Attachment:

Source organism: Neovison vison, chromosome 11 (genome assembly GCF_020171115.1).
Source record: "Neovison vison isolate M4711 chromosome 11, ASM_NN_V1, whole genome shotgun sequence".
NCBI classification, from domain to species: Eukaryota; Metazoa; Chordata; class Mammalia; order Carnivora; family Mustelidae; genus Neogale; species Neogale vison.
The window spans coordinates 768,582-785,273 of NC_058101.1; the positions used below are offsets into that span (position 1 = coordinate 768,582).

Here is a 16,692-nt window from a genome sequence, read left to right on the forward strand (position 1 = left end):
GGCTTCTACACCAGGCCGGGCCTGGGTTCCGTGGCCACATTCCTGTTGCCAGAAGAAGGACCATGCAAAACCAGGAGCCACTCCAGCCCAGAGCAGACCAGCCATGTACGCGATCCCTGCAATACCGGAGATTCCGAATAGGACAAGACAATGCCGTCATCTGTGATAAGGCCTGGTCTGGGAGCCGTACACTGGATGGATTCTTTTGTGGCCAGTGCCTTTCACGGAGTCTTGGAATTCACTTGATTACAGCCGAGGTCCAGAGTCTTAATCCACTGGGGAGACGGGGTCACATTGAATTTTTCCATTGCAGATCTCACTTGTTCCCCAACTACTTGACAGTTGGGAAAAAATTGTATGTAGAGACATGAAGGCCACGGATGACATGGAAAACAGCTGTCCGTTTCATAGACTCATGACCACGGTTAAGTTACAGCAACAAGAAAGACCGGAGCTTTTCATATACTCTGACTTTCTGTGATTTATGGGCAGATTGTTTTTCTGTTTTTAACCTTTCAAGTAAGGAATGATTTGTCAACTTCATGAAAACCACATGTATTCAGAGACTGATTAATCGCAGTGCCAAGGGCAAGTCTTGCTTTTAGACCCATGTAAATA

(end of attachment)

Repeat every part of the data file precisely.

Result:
Source organism: Neovison vison, chromosome 11 (genome assembly GCF_020171115.1).
Source record: "Neovison vison isolate M4711 chromosome 11, ASM_NN_V1, whole genome shotgun sequence".
NCBI classification, from domain to species: Eukaryota; Metazoa; Chordata; class Mammalia; order Carnivora; family Mustelidae; genus Neogale; species Neogale vison.
The window spans coordinates 768,582-785,273 of NC_058101.1; the positions used below are offsets into that span (position 1 = coordinate 768,582).

Here is a 16,692-nt window from a genome sequence, read left to right on the forward strand (position 1 = left end):
GGCTTCTACACCAGGCCGGGCCTGGGTTCCGTGGCCACATTCCTGTTGCCAGAAGAAGGACCATGCAAAACCAGGAGCCACTCCAGCCCAGAGCAGACCAGCCATGTACGCGATCCCTGCAATACCGGAGATTCCGAATAGGACAAGACAATGCCGTCATCTGTGATAAGGCCTGGTCTGGGAGCCGTACACTGGATGGATTCTTTTGTGGCCAGTGCCTTTCACGGAGTCTTGGAATTCACTTGATTACAGCCGAGGTCCAGAGTCTTAATCCACTGGGGAGACGGGGTCACATTGAATTTTTCCATTGCAGATCTCACTTGTTCCCCAACTACTTGACAGTTGGGAAAAAATTGTATGTAGAGACATGAAGGCCACGGATGACATGGAAAACAGCTGTCCGTTTCATAGACTCATGACCACGGTTAAGTTACAGCAACAAGAAAGACCGGAGCTTTTCATATACTCTGACTTTCTGTGATTTATGGGCAGATTGTTTTTCTGTTTTTAACCTTTCAAGTAAGGAATGATTTGTCAACTTCATGAAAACCACATGTATTCAGAGACTGATTAATCGCAGTGCCAAGGGCAAGTCTTGCTTTTAGACCCATGTAAATA